Office 365 Advanced Threat Protection 101: ATP
(Safe Attachment Policies)

Previously, in Part 1 of this Office 365 Advanced Threat Protection 101 article series, we explored how to take your first steps into making your mailboxes more secure by reducing the number of phishing e-mails sent to your users with ATP Anti-Phishing policies. Now in Part 2, we will explore ATP Safe Email Attachments, which checks to see if email attachments or files are malicious and protects your organization according to the ATP Safe Attachments policy configured by you, the Office 365 administrator.

In this article, we’ll discuss how to create an ATP Safe Attachment policy and how to enable ATP protection to files in Microsoft SharePoint Online, OneDrive for Business, and Microsoft Teams. Note that I won’t be going into detail of how ATP Safe Attachments works in this article, as Microsoft has already made a great article here.

In this scenario, I’m assuming you have an Office 365 tenant with Exchange Online, and you’ve already purchased ATP licenses and have assigned them to your users.

Enabling SharePoint, OneDrive, and Microsoft Teams Protection

Similar to my previous article on ATP Anti-Phishing Policies, we’ll want to head over to the Office 365 Security & Compliance Center, then go Threat Management, then go to Policy in the side navigation bar. Then click on the ATP Safe Attachments tile.

Imaginet's Office 365 Advanced Threat Protection 101 - ATP Safe Attachments

At the Safe Attachments policy page, the first thing you want to do is turn on ATP for SharePoint, One Drive, and Teams. This will just add another layer of protection in case a malicious file is shared in one of these services.

O365 Safe Attachments

Creating Your First ATP Safe Email Attachments Policy

In this scenario, we’ll be creating an ATP Safe Attachments Policy that:

  • This applies to the mail domain
  • Delivers the message immediately and scans the attachment. If the attachment contains malware, send it to quarantine.

At the Safe Attachments Policy Page, click the Create button to create a new policy. When the new window pops up, specify your Policy Name and Description.

In this next section, we’ll be selecting the malware response; this part of the policy tells ATP what you want to do with an attachment that has been scanned and found to contain malware. Your options are:

Imaginet's Office 365 Advanced Threat Protection 101 - ATP Safe Attachments

You’ll find that you can redirect an attachment to another user, although I don’t see myself or team reviewing these attachments individually. I’ll leave this unchecked.

Imaginet's Office 365 Advanced Threat Protection 101 - ATP Safe Attachments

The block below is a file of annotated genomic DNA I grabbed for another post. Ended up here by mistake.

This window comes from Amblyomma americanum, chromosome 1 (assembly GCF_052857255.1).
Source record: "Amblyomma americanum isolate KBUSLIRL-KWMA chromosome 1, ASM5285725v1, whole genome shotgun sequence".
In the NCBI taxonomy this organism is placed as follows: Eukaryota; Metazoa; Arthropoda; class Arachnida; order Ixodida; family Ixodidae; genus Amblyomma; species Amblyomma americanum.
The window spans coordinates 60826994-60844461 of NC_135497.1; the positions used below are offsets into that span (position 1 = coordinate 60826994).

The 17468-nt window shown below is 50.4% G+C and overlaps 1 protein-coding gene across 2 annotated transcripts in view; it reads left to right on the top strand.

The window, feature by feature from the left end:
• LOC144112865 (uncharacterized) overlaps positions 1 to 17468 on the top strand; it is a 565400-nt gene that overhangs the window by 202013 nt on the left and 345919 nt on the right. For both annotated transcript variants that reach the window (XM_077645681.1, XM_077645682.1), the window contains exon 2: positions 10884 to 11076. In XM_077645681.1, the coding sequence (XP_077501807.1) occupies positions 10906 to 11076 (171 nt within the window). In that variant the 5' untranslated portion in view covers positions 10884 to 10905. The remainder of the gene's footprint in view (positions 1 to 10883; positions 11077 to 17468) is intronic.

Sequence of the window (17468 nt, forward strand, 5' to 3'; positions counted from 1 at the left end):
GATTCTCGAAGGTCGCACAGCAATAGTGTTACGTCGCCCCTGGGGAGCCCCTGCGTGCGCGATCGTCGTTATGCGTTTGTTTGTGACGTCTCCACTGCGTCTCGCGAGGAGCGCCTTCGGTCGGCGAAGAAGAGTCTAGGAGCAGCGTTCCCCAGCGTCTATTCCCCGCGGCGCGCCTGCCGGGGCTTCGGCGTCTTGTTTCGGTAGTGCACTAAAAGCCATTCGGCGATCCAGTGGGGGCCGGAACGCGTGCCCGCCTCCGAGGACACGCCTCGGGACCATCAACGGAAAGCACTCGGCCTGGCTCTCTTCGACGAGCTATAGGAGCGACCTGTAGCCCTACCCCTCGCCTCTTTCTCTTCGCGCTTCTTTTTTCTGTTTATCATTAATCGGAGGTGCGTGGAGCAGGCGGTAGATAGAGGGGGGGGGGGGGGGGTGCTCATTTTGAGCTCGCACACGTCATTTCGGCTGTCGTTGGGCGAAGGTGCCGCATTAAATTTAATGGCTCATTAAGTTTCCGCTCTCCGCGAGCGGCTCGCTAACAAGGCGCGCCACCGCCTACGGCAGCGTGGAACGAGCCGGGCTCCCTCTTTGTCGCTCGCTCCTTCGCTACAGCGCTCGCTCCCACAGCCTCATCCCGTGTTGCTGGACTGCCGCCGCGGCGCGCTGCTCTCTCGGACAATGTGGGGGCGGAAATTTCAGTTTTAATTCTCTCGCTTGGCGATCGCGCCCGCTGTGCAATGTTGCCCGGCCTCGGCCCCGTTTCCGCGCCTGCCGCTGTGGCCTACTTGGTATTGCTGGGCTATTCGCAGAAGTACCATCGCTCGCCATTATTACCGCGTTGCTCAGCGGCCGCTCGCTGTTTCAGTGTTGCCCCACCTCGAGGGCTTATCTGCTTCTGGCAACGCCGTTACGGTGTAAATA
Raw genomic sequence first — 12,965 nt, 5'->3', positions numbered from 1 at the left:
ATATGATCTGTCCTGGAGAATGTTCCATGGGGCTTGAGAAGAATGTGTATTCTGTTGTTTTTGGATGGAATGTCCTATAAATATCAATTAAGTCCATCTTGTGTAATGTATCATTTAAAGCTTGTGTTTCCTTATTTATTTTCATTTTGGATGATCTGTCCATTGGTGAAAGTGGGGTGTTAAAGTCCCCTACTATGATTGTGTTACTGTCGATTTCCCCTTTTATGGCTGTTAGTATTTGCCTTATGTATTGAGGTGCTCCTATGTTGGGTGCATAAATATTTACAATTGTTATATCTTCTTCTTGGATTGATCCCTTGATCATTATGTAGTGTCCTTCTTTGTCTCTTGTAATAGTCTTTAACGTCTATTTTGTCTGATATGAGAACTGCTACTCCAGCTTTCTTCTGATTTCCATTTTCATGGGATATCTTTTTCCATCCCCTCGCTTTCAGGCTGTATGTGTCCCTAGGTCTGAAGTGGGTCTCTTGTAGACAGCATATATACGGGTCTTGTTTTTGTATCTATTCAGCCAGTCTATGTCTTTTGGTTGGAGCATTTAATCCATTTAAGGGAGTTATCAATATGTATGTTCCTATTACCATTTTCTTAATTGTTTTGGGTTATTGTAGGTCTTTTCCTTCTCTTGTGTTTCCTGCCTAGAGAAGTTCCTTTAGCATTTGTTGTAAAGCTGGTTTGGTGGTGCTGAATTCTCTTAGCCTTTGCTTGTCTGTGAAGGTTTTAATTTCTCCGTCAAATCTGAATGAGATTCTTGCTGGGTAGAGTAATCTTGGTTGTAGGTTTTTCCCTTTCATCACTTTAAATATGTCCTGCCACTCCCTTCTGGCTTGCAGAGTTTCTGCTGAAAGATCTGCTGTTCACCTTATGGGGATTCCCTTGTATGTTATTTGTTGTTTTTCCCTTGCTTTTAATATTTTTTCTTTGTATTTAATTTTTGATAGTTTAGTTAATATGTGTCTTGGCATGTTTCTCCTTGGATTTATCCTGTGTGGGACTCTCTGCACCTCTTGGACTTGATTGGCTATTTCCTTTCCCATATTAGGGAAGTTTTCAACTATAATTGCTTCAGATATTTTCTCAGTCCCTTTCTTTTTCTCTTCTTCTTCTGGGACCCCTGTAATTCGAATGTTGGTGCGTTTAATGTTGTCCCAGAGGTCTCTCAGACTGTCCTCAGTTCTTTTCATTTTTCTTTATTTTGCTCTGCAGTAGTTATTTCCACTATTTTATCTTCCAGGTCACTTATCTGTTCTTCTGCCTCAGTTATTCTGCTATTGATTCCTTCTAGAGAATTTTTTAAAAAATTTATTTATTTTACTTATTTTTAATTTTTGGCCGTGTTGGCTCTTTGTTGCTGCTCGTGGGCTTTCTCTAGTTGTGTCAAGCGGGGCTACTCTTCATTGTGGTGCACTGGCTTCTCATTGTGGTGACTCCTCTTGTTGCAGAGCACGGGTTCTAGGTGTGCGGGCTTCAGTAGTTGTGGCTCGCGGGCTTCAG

Then specify who this policy will apply to. In this scenario, I’ll be applying this policy to

Imaginet's Office 365 Advanced Threat Protection 101 - ATP Safe Attachments

Review your changes, and click Save to create the policy. Microsoft mentions that this may take up to 30 minutes to affect.

How Does This Impact My Users?

In the real world, you may want to test this policy by applying it to a test user or pilot group before applying it to the entire organization.

The policy we just created uses Dynamic Delivery which, according to Microsoft does not cause email delivery delays since the message is sent to the recipient right away, and a placeholder file is attached until the email attachment is scanned. While the file is scanned, users can preview the file safely in safe mode. This preview feature supports most PDFS and office files. If an email attachment contains malware, it’s sent to quarantine. This allows users to receive the email message right away and preview the message safely while it is being scanned.

You may be wondering: what if an attachment was sent to the quarantine by mistake due to a false positive? Well, being an Office 365 administrator, you should be familiar with the Exchange Online quarantine by now. Here you’ll be able to review the message and determine for yourself if the message is a false positive, and if it is, you’ll be able to release it back to the user.

Coming Up Next

Next, in Part 3 of this Office 365 Advanced Threat Protection 101 article series, we will explore Office 365’s ATP Safe Links Policies, which can help protect your organization by providing verification of URLS in email messages and Office documents. And as always, if you need help with your Office 365 environment, Imaginet is here for you. Our Imaginet certified Office 365 experts can assist you with any of your Office 365 initiatives. To find out more, schedule your free consultation call with Imaginet today.

Thank you for reading this post! If you enjoyed it, I encourage you to check out some of our other content on this blog. We have a range of articles on various topics that I think you’ll find interesting. Don’t forget to subscribe to our newsletter to stay updated with all of the latest information on Imaginet’s recent successful projects

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